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631 - 640 of 837 results for: all courses

POLISCI 125S: Chicano/Latino Politics (CHILATST 125S)

The political position of Latinos and Latinas in the U.S.. Focus is on Mexican Americans, with attention to Cuban Americans, Puerto Ricans, and other groups. The history of each group in the American polity; their political circumstances with respect to the electoral process, the policy process, and government; the extent to which the demographic category Latino is meaningful; and group identity and solidarity among Americans of Latin American ancestry. Topics include immigration, education, affirmative action, language policy, and environmental justice.
Terms: not given this year | Units: 5 | UG Reqs: GER:DB-SocSci, WAY-ED, WAY-SI | Grading: Letter or Credit/No Credit

POLISCI 125V: The Voting Rights Act (AFRICAAM 125V, CSRE 125V)

Focus is on whether and how racial and ethnic minorities including African Americans, Asian Americans, and Latinos are able to organize and press their demands on the political system. Topics include the political behavior of minority citizens, the strength and effect of these groups at the polls, the theory and practice of group formation among minorities, the responsiveness of elected officials, and the constitutional obstacles and issues that shape these phenomena.
Terms: not given this year | Units: 5 | UG Reqs: GER:DB-SocSci, WAY-ED, WAY-SI | Grading: Letter or Credit/No Credit

POLISCI 126P: Constitutional Law (COMM 152, COMM 252)

This course covers Supreme Court case law concerning governmental powers, equal protection, and certain fundamental rights. The course investigates the constitutional foundation for democratic participation in the United States, covering topics such as the Fourteenth Amendment's protections against discrimination on grounds of race, gender, and other classifications, as well as the individual rights to voting and intimate association, and an introduction to First Amendment rights of free speech and press. Students will be evaluated on class participation, a midterm moot court with both a written and oral component, and a take-home final exam. Lectures will be twice per week and a discussion section once per week.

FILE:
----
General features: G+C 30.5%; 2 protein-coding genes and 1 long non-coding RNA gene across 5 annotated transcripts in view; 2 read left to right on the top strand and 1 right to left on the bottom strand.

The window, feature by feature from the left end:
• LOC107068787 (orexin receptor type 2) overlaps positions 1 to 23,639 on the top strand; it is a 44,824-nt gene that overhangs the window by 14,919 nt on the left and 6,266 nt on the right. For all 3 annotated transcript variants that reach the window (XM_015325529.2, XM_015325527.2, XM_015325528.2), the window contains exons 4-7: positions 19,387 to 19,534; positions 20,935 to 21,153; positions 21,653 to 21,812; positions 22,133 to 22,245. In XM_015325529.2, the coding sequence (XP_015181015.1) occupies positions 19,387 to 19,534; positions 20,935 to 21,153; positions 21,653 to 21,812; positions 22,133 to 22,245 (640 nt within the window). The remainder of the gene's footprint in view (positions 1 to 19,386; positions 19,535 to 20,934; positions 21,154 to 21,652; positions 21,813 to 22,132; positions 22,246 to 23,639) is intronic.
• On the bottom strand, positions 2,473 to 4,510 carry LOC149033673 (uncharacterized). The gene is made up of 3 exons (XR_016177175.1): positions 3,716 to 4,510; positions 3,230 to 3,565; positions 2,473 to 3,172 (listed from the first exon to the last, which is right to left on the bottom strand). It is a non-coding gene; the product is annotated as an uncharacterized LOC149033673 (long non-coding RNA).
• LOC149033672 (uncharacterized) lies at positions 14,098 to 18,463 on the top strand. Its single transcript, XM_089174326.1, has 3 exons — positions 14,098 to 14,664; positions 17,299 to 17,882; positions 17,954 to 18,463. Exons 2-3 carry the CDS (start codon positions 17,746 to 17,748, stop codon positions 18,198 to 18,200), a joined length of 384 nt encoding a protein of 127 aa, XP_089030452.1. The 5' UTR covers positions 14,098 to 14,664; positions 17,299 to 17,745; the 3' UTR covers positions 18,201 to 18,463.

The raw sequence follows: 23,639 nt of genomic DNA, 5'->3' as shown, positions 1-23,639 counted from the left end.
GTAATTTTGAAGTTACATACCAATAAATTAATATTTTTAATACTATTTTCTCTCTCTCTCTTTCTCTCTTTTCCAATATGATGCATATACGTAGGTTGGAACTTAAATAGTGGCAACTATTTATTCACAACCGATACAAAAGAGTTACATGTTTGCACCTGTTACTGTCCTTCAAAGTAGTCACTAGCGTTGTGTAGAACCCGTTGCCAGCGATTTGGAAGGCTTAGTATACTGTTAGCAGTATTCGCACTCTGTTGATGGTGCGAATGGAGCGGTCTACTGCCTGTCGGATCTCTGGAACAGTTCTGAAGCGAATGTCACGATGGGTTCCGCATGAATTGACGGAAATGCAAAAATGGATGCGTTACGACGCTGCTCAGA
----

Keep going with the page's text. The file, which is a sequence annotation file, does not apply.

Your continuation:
Terms: not given this year | Units: 3 | UG Reqs: WAY-SI | Grading: Letter (ABCD/NP)

POLISCI 127P: Economic Inequality and Political Dysfunction

This course will examine how two of the defining features of contemporary U.S. politics, economic inequality and political polarization, relate to each other and to Congressional gridlock. The reading list will focus on several books recently authored by preeminent political scientists on this important topic. The course will cover a range of topics, including the disparity in political representation of the preferences of the affluent over those of the poor, the origins of Congressional polarization, the influence of money in politics, budgetary politics, immigration policy, and electoral and institutional barriers to reform.
Terms: not given this year | Units: 5 | UG Reqs: WAY-SI | Grading: Letter or Credit/No Credit

POLISCI 140P: Populism and the Erosion of Democracy (GLOBAL 106)

What is populism, and how much of a threat to democracy is it? How different is it from fascism or other anti-liberal movements? This course explores the conditions for the rise of populism, evaluates how much of a danger it poses, and examines the different forms it takes.